An mx.TextTools tag table is a miniature state machine that either matches or fails to match a portion of a string. Matching, in this context, means that a "success" end state is reached, while nonmatching means that a "failure" end state is reached. Falling off the end of the tag table is a success state. Each individual state in a tag table tries to match some smaller construct by reading from the "read-head" and moving the read-head correspondingly. On either success or failure, program flow jumps to an indicated target state (which might be a success or failure state for the tag table as a whole). Of course, the jump target for success is often different from the jump target for failure?but there are only these two possible choices for jump targets, unlike the statemachine module's indefinite number.

Notably, one of the types of states you can include in a tag table is another tag table. That one state can "externally" look like a simple match attempt, but internally it might involve complex subpatterns and machine flow in order to determine if the state is a match or nonmatch. Much as in an EBNF grammar, you can build nested constructs for recognition of complex patterns. States can also have special behavior, such as function callbacks?but in general, an mx.TextTools tag table state is simply a binary match/nonmatch switch.

Let us look at an mx.TextTools parsing application for "buyer reports" and then examine how it works:

from mx.TextTools import *

word_set = set(alphanumeric+white+'-')
quant_set = set(number+'kKmM')

item   = ( (None, AllInSet, newline_set, +1),                # 1
           (None, AllInSet, white_set, +1),                  # 2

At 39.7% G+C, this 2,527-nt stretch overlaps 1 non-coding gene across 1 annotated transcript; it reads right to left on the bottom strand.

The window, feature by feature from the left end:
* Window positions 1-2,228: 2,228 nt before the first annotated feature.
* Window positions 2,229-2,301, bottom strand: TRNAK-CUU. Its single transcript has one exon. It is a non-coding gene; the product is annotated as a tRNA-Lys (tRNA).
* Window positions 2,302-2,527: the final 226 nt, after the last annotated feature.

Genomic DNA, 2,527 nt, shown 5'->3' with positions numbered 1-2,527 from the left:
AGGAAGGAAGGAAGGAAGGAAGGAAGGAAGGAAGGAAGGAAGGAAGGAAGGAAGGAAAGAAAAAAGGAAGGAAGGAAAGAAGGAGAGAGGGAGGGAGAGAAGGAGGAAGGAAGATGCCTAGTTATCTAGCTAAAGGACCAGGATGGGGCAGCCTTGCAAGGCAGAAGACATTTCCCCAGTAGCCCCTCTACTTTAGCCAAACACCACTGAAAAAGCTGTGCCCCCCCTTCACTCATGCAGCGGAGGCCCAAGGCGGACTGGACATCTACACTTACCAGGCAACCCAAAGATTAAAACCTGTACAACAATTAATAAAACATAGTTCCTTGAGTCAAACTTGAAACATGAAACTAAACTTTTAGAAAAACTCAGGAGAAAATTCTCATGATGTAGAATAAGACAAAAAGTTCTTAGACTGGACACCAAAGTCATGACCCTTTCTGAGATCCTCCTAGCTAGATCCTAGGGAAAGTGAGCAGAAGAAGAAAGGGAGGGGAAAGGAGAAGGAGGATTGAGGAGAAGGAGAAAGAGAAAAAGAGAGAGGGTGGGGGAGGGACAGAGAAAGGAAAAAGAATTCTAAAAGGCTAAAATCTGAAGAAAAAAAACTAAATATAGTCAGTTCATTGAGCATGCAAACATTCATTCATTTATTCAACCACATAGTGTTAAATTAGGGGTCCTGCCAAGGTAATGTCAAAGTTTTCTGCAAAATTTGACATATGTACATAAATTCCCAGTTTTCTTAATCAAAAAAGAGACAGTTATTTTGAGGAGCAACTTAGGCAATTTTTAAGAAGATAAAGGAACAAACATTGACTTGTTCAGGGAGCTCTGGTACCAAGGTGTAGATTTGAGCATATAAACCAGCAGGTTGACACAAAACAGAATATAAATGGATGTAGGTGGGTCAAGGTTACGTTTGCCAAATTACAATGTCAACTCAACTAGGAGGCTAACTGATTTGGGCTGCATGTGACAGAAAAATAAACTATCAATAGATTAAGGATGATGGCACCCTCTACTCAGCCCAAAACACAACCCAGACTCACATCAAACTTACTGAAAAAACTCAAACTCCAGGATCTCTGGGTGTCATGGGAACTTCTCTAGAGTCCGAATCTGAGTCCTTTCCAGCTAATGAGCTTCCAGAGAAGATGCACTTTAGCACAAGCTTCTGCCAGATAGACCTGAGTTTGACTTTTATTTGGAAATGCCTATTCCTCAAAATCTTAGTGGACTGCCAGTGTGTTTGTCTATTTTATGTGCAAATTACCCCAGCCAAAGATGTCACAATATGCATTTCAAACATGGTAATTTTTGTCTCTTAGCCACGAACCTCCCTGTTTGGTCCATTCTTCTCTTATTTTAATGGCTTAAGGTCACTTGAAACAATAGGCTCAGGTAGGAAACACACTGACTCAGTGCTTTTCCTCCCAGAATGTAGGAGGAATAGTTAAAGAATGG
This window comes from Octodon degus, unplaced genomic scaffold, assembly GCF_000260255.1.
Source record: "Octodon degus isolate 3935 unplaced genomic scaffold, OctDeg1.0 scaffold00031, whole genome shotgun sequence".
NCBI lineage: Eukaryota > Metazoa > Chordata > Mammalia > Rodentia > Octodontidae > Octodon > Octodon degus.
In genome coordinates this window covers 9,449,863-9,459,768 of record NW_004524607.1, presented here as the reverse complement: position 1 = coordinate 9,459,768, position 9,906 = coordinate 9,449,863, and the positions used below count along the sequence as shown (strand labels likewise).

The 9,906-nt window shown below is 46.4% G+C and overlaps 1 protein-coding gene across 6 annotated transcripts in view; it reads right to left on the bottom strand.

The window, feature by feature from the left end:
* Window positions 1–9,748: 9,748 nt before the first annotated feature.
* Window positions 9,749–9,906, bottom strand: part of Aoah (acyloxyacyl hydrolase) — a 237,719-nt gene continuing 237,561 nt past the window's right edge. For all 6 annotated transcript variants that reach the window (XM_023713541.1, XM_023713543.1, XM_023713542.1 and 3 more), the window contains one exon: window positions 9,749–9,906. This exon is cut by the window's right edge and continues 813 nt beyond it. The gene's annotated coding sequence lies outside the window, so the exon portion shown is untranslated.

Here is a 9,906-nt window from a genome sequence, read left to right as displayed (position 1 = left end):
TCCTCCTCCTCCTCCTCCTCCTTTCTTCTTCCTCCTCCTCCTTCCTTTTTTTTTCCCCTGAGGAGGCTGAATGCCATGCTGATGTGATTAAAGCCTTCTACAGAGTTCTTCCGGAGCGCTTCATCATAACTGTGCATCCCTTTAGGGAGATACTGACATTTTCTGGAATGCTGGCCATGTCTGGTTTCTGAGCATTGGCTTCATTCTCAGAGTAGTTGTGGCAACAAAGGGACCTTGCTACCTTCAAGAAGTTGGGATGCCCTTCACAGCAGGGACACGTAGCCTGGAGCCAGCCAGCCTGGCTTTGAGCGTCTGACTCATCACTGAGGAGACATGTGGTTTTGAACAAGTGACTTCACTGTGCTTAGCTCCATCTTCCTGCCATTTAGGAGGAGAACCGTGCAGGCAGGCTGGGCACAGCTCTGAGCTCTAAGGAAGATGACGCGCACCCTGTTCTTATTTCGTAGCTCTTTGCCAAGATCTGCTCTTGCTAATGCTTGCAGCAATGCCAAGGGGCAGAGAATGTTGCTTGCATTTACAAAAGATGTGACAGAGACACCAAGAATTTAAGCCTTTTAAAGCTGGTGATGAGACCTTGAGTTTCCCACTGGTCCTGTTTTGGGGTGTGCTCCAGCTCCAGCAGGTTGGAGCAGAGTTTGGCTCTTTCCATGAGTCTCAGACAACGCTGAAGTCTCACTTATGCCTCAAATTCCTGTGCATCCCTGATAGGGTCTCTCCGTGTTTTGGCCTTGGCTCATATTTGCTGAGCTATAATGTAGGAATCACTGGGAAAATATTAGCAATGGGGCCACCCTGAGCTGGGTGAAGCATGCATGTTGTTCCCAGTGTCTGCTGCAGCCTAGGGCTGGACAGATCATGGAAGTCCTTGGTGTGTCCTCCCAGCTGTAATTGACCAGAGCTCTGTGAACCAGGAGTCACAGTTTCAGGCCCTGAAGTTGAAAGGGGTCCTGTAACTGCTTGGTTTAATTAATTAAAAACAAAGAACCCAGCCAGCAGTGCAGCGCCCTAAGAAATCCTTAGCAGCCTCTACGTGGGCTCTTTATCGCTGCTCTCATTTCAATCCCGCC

('Prod', AllInSet, a2z_set, Fail),                # 3
           (None, AllInSet, white_set, Fail),                # 4
           ('Quant', AllInSet, quant_set, Fail),             # 5
           (None, WordEnd, '\n', -5) )                       # 6

buyers = ( ('Order', Table,                                  # 1
                  ( (None, WordEnd, '\n>> ', Fail),          # 1.1
                    ('Buyer', AllInSet, word_set, Fail),     # 1.2
                    ('Item', Table, item, MatchOk, +0) ),    # 1.3
                  Fail, +0), )

comments = ( ('Comment', Table,                              # 1
                  ( (None, Word, '\n*', Fail),               # 1.1
                    (None, WordEnd, '*\n', Fail),            # 1.2
                    (None, Skip, -1) ),                      # 1.3
                  +1, +2),
             (None, Skip, +1),                               # 2
             (None, EOF, Here, -2) )                         # 3

def unclaimed_ranges(tagtuple):
    starts = [0] + [tup[2] for tup in tagtuple [1] ]
    stops = [tup[1] for tup in tagtuple[1]] + [tagtuple[2]]
    return zip(starts, stops)

def report2data(s):
    comtuple = tag(s, comments)
    taglist = comtuple[1]
    for beg,end in unclaimed_ranges(comtuple):
        taglist.extend(tag(s, buyers, beg, end)[1])
    return taglist

if __name__=='__main__':
    import sys, pprint

Several tag tables are defined in buyer_report: item, buyers, and comments. State machines such as those in each tag table are general matching engines that can be used to identify patterns; after working with mx.TextTools for a while, you might accumulate a library of useful tag tables. As mentioned above, states in tag tables can reference other tag tables, either by name or inline. For example, buyers contains an inline tag table, while this inline tag table utilizes the tag table named item.

Let us take a look, step by step, at what the buyers tag table does. In order to do anything, a tag table needs to be passed as an argument to the mx.TextTools.tag() function, along with a string to match against. That is done in the report2data() function in the example. But in general, buyers?or any tag table?contains a list of states, each containing branch offsets. In the example, all such states are numbered in comments. buyers in particular contains just one state, which contains a subtable with three states.

Tag table state in buyers
  1. Try to match the subtable. If the match succeeds, add the name Order to the taglist of matches. If the match fails, do not add anything. If the match succeeds, jump back into the one state (i.e., +0). In effect, buyers loops as long as it succeeds, advancing the read-head on each such match.